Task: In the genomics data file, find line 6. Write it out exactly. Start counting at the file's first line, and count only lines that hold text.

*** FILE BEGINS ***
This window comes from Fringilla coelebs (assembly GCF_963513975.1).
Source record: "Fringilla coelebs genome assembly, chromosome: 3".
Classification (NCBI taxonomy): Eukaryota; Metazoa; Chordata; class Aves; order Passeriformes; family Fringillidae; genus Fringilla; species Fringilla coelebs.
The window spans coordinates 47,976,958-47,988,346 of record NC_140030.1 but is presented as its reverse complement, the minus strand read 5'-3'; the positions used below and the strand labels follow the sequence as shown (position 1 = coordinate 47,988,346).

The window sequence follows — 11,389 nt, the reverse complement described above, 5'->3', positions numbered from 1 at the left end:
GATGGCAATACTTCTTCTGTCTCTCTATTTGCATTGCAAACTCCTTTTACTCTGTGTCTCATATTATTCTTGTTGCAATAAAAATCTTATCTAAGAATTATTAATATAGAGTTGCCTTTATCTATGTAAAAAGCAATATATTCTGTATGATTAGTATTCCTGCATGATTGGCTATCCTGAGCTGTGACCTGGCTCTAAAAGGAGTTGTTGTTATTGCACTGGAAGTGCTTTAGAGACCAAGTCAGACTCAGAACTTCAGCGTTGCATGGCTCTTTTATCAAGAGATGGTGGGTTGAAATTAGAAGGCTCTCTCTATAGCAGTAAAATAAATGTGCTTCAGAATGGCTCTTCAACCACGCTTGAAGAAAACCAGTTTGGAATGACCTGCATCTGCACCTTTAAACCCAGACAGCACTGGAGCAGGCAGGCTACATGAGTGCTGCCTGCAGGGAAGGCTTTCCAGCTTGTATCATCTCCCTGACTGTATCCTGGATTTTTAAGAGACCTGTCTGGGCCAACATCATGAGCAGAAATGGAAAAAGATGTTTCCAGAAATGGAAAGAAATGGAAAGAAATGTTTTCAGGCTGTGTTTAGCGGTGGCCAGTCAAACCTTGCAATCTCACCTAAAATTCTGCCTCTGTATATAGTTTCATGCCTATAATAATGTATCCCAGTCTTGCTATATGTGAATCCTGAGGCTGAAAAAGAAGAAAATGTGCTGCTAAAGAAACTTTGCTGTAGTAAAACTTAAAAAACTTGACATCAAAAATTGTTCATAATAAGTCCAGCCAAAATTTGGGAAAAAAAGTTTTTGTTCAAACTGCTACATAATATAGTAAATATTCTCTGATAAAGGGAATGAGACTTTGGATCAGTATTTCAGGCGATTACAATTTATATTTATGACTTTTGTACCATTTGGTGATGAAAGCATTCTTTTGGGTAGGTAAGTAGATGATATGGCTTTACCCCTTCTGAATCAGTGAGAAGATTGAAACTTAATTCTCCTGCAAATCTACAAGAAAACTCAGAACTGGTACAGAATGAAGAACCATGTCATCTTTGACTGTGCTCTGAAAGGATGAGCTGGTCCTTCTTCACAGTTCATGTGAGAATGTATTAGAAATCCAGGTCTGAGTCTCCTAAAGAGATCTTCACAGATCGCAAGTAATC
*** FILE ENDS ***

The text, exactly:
GATGGCAATACTTCTTCTGTCTCTCTATTTGCATTGCAAACTCCTTTTACTCTGTGTCTCATATTATTCTTGTTGCAATAAAAATCTTATCTAAGAATTATTAATATAGAGTTGCCTTTATCTATGTAAAAAGCAATATATTCTGTATGATTAGTATTCCTGCATGATTGGCTATCCTGAGCTGTGACCTGGCTCTAAAAGGAGTTGTTGTTATTGCACTGGAAGTGCTTTAGAGACCAAGTCAGACTCAGAACTTCAGCGTTGCATGGCTCTTTTATCAAGAGATGGTGGGTTGAAATTAGAAGGCTCTCTCTATAGCAGTAAAATAAATGTGCTTCAGAATGGCTCTTCAACCACGCTTGAAGAAAACCAGTTTGGAATGACCTGCATCTGCACCTTTAAACCCAGACAGCACTGGAGCAGGCAGGCTACATGAGTGCTGCCTGCAGGGAAGGCTTTCCAGCTTGTATCATCTCCCTGACTGTATCCTGGATTTTTAAGAGACCTGTCTGGGCCAACATCATGAGCAGAAATGGAAAAAGATGTTTCCAGAAATGGAAAGAAATGGAAAGAAATGTTTTCAGGCTGTGTTTAGCGGTGGCCAGTCAAACCTTGCAATCTCACCTAAAATTCTGCCTCTGTATATAGTTTCATGCCTATAATAATGTATCCCAGTCTTGCTATATGTGAATCCTGAGGCTGAAAAAGAAGAAAATGTGCTGCTAAAGAAACTTTGCTGTAGTAAAACTTAAAAAACTTGACATCAAAAATTGTTCATAATAAGTCCAGCCAAAATTTGGGAAAAAAAGTTTTTGTTCAAACTGCTACATAATATAGTAAATATTCTCTGATAAAGGGAATGAGACTTTGGATCAGTATTTCAGGCGATTACAATTTATATTTATGACTTTTGTACCATTTGGTGATGAAAGCATTCTTTTGGGTAGGTAAGTAGATGATATGGCTTTACCCCTTCTGAATCAGTGAGAAGATTGAAACTTAATTCTCCTGCAAATCTACAAGAAAACTCAGAACTGGTACAGAATGAAGAACCATGTCATCTTTGACTGTGCTCTGAAAGGATGAGCTGGTCCTTCTTCACAGTTCATGTGAGAATGTATTAGAAATCCAGGTCTGAGTCTCCTAAAGAGATCTTCACAGATCGCAAGTAATC